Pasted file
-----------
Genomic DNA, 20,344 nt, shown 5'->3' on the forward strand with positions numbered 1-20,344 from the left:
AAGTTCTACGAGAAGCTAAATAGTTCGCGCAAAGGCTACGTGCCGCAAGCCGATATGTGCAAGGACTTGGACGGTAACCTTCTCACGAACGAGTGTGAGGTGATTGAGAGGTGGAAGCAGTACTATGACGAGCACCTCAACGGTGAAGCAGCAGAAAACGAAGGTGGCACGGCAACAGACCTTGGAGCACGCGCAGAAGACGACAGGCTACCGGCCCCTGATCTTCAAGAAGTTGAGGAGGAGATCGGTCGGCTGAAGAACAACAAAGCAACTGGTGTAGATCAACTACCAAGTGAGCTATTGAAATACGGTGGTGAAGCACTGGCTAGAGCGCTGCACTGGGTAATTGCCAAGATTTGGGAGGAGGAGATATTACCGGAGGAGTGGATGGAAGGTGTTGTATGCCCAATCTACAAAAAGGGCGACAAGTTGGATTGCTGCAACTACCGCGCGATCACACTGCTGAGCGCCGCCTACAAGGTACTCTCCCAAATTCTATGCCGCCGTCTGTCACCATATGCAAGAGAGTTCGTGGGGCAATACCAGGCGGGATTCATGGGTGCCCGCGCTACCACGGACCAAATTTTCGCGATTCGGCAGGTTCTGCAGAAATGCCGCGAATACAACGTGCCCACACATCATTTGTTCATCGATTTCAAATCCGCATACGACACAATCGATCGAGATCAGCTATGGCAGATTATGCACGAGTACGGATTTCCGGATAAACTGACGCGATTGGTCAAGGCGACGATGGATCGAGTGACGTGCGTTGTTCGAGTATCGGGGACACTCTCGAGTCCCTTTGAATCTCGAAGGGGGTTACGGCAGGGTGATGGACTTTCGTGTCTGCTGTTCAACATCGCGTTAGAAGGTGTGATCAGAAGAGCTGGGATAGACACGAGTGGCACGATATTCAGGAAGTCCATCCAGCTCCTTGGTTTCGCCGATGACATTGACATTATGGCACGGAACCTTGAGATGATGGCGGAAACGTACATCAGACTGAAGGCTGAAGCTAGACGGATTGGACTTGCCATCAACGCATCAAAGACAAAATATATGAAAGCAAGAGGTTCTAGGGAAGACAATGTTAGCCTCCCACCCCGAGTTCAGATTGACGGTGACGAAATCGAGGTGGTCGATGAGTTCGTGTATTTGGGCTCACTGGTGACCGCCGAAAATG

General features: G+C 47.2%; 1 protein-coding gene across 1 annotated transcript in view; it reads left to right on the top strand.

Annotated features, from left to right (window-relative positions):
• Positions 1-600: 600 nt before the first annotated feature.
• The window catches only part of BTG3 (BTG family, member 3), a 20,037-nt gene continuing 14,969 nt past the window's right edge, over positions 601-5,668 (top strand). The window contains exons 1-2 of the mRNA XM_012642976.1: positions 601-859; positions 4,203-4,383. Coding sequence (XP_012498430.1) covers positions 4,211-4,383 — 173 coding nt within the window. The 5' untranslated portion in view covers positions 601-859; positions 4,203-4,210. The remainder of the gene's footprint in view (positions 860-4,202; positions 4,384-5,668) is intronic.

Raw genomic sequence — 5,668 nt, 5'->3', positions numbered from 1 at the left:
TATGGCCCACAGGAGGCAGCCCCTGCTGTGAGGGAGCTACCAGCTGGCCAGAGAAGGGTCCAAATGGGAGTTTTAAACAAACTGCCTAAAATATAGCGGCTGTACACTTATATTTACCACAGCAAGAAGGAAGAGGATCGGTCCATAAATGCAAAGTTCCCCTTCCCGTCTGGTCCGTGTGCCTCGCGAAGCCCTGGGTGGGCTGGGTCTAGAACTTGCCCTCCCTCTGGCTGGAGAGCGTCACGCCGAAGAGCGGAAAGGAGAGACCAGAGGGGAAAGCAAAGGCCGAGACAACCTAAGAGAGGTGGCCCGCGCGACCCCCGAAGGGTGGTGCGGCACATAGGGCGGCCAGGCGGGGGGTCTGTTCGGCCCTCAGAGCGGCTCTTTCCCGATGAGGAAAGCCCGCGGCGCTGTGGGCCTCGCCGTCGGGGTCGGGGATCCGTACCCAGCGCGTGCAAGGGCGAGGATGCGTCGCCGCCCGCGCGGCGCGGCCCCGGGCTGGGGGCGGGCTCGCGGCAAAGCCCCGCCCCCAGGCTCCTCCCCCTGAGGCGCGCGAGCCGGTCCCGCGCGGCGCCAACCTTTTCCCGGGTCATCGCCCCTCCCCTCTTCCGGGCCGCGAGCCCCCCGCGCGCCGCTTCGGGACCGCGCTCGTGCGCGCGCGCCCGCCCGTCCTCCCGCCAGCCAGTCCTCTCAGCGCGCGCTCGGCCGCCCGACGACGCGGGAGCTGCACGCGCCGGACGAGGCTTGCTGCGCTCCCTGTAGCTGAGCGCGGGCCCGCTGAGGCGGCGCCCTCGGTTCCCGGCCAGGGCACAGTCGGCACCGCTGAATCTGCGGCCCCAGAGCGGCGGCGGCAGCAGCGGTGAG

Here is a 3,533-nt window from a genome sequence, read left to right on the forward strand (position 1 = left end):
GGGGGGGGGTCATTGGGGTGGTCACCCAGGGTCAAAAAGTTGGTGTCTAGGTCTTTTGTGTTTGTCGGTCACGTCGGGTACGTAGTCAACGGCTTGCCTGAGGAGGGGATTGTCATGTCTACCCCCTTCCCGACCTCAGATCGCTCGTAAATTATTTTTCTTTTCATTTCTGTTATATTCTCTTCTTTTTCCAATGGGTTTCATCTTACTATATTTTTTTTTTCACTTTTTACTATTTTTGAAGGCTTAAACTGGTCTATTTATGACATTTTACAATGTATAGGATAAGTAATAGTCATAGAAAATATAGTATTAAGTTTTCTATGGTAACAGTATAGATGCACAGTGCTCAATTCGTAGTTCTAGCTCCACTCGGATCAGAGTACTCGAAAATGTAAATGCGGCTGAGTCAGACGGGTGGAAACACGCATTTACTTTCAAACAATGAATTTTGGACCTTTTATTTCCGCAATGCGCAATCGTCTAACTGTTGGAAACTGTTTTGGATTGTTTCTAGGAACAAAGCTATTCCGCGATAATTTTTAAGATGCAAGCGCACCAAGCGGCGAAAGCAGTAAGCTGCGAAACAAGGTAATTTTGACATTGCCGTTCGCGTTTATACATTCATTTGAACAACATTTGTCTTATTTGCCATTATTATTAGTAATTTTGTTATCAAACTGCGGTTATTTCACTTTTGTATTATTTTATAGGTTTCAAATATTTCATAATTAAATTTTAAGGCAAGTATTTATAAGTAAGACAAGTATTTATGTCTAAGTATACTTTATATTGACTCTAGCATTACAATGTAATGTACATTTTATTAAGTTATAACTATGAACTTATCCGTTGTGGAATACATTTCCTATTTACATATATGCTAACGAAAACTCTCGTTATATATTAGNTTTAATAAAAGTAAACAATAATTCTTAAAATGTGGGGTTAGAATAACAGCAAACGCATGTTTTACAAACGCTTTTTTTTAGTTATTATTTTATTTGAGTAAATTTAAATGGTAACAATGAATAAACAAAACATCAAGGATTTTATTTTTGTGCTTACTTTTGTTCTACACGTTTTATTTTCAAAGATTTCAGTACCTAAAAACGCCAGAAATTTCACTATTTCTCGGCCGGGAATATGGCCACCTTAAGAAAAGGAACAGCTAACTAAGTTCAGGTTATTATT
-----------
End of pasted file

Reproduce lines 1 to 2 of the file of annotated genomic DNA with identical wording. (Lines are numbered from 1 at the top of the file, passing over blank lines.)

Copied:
Genomic DNA, 20,344 nt, shown 5'->3' on the forward strand with positions numbered 1-20,344 from the left:
AAGTTCTACGAGAAGCTAAATAGTTCGCGCAAAGGCTACGTGCCGCAAGCCGATATGTGCAAGGACTTGGACGGTAACCTTCTCACGAACGAGTGTGAGGTGATTGAGAGGTGGAAGCAGTACTATGACGAGCACCTCAACGGTGAAGCAGCAGAAAACGAAGGTGGCACGGCAACAGACCTTGGAGCACGCGCAGAAGACGACAGGCTACCGGCCCCTGATCTTCAAGAAGTTGAGGAGGAGATCGGTCGGCTGAAGAACAACAAAGCAACTGGTGTAGATCAACTACCAAGTGAGCTATTGAAATACGGTGGTGAAGCACTGGCTAGAGCGCTGCACTGGGTAATTGCCAAGATTTGGGAGGAGGAGATATTACCGGAGGAGTGGATGGAAGGTGTTGTATGCCCAATCTACAAAAAGGGCGACAAGTTGGATTGCTGCAACTACCGCGCGATCACACTGCTGAGCGCCGCCTACAAGGTACTCTCCCAAATTCTATGCCGCCGTCTGTCACCATATGCAAGAGAGTTCGTGGGGCAATACCAGGCGGGATTCATGGGTGCCCGCGCTACCACGGACCAAATTTTCGCGATTCGGCAGGTTCTGCAGAAATGCCGCGAATACAACGTGCCCACACATCATTTGTTCATCGATTTCAAATCCGCATACGACACAATCGATCGAGATCAGCTATGGCAGATTATGCACGAGTACGGATTTCCGGATAAACTGACGCGATTGGTCAAGGCGACGATGGATCGAGTGACGTGCGTTGTTCGAGTATCGGGGACACTCTCGAGTCCCTTTGAATCTCGAAGGGGGTTACGGCAGGGTGATGGACTTTCGTGTCTGCTGTTCAACATCGCGTTAGAAGGTGTGATCAGAAGAGCTGGGATAGACACGAGTGGCACGATATTCAGGAAGTCCATCCAGCTCCTTGGTTTCGCCGATGACATTGACATTATGGCACGGAACCTTGAGATGATGGCGGAAACGTACATCAGACTGAAGGCTGAAGCTAGACGGATTGGACTTGCCATCAACGCATCAAAGACAAAATATATGAAAGCAAGAGGTTCTAGGGAAGACAATGTTAGCCTCCCACCCCGAGTTCAGATTGACGGTGACGAAATCGAGGTGGTCGATGAGTTCGTGTATTTGGGCTCACTGGTGACCGCCGAAAATG